• ITVI.USA
    15,746.290
    48.010
    0.3%
  • OTRI.USA
    23.890
    0.480
    2.1%
  • OTVI.USA
    15,748.000
    48.490
    0.3%
  • TLT.USA
    2.810
    0.010
    0.4%
  • TSTOPVRPM.ATLPHL
    3.640
    0.250
    7.4%
  • TSTOPVRPM.CHIATL
    2.680
    -0.160
    -5.6%
  • TSTOPVRPM.DALLAX
    1.450
    -0.060
    -4%
  • TSTOPVRPM.LAXDAL
    3.300
    0.010
    0.3%
  • TSTOPVRPM.PHLCHI
    2.020
    0.040
    2%
  • TSTOPVRPM.LAXSEA
    4.030
    0.130
    3.3%
  • WAIT.USA
    132.000
    7.000
    5.6%
  • ITVI.USA
    15,746.290
    48.010
    0.3%
  • OTRI.USA
    23.890
    0.480
    2.1%
  • OTVI.USA
    15,748.000
    48.490
    0.3%
  • TLT.USA
    2.810
    0.010
    0.4%
  • TSTOPVRPM.ATLPHL
    3.640
    0.250
    7.4%
  • TSTOPVRPM.CHIATL
    2.680
    -0.160
    -5.6%
  • TSTOPVRPM.DALLAX
    1.450
    -0.060
    -4%
  • TSTOPVRPM.LAXDAL
    3.300
    0.010
    0.3%
  • TSTOPVRPM.PHLCHI
    2.020
    0.040
    2%
  • TSTOPVRPM.LAXSEA
    4.030
    0.130
    3.3%
  • WAIT.USA
    132.000
    7.000
    5.6%
InsightsNewsWeather and Critical Events

Wintry mess from Rockies to Great Lakes (with forecast video)

A potent wintry storm is making a mess of things from the Mile High City to the Windy City. Snowplows are out, and truckers will likely run into delays.

Some of the heaviest snowfall will continue across the Rockies in central and southwestern Colorado, where the Denver metropolitan area could see an additional 3 to 7 inches through Tuesday morning. Another 8 to 12 inches could pile up in the high elevations along Interstate 70 to the west of Denver. Several more inches of snowfall will accumulate in the San Juan Mountains of southwestern Colorado, including spots along U.S. Highway 550, also known as the Million Dollar Highway. This stretch of road is one of the most dangerous for truckers during snowstorms.

Gusty winds will cause blowing snow and occasional low visibility in some areas. This storm will fade in the Rockies Tuesday afternoon.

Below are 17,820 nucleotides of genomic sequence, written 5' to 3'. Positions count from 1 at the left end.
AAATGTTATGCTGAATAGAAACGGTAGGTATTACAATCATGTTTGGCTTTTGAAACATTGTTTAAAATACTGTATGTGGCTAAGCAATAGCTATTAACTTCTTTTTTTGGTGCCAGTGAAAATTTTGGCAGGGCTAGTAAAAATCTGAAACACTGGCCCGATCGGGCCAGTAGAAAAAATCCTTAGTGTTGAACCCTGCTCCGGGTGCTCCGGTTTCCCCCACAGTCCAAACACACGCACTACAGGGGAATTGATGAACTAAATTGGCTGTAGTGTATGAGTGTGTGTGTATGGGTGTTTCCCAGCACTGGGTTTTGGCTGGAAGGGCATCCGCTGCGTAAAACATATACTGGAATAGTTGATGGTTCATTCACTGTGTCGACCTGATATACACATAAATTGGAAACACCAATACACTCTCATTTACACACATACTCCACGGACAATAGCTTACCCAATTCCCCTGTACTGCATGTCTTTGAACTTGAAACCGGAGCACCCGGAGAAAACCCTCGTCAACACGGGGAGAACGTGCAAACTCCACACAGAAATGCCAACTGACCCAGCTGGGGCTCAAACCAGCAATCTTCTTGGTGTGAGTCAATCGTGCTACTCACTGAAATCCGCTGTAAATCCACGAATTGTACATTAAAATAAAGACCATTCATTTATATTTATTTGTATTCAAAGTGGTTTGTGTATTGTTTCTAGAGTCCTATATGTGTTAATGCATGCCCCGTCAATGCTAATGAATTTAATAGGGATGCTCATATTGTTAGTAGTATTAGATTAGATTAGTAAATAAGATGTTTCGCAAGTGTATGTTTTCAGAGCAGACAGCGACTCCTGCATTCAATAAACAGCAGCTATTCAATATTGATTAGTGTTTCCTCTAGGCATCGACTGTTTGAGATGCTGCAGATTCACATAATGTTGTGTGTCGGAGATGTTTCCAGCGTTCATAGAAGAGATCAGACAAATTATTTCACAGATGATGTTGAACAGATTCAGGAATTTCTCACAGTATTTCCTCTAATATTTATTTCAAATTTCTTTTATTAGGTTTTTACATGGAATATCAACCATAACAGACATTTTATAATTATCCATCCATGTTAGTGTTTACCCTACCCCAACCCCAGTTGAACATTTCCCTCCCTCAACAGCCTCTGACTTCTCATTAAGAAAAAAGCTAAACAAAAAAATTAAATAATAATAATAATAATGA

Meanwhile, snowy and icy conditions will linger Tuesday across portions of the Midwest and Great Lakes. This will impact several interstate highways and cities such as Des Moines, Iowa; Milwaukee; South Bend, Indiana; Cadillac, Michigan; and Chicago. Tuesday afternoon and night, most of the precipitation will change to rainfall as temperatures warm up briefly.

Adjacent to Chicago is the Joliet, Illinois, freight market, where weather may be a bit dicey. Many truckers could be trying to arrive there Tuesday to pick up loads. FreightWaves SONAR shows a high Outbound Tender Volume Index in Joliet, appearing in dark blue on the map below (circled in red). This means there’s a lot of freight available there. It ranks seventh out of 135 markets regarding outbound volumes.

SONAR ticker: OTVI map with forecast radar, 2 p.m. EST on Tuesday, Nov. 24, 2020

Also happening Tuesday night and Wednesday — a snowstorm will get cranking across the Northwest. Heavy snowfall and gusty winds will hit the Cascades of Washington and Oregon, as well as the Blue Mountains in Oregon.

Look for 6 to 12 inches of snowfall along Interstate 90 over Snoqualmie Pass, U.S. Highway 2 over Stevens Pass and the Mount St. Helens area. The Blue Mountains will see 6 to 10 inches, affecting parts of Interstate 84.

Click here for more FreightWaves articles by Nick Austin.

Nick Austin, Director of Weather Analytics and Senior Meteorologist

In his nearly 20 years of weather forecasting experience, Nick worked on air at WBBJ-TV and WRCB-TV, including time spent doing weather analysis and field reporting. He received his Bachelor of Science in Meteorology from Florida State University as well as a Bachelor of Science in Management from Georgia Institute of Technology. Nick is also a member of the American Meteorological Society and National Weather Association. As a member of the weather team at WBBJ-TV in Jackson, Tennessee, Nick was nominated for a Mid-South Emmy for live coverage of a major tornado outbreak in 2008. As part of the weather team at WRCB-TV in Chattanooga, Tennessee, Nick shared the Chattanooga Times-Free Press Best of the Best award for “Best Weather Team” for eight consecutive years. Nick earned his National Weather Association Broadcasting Seal in 2005.

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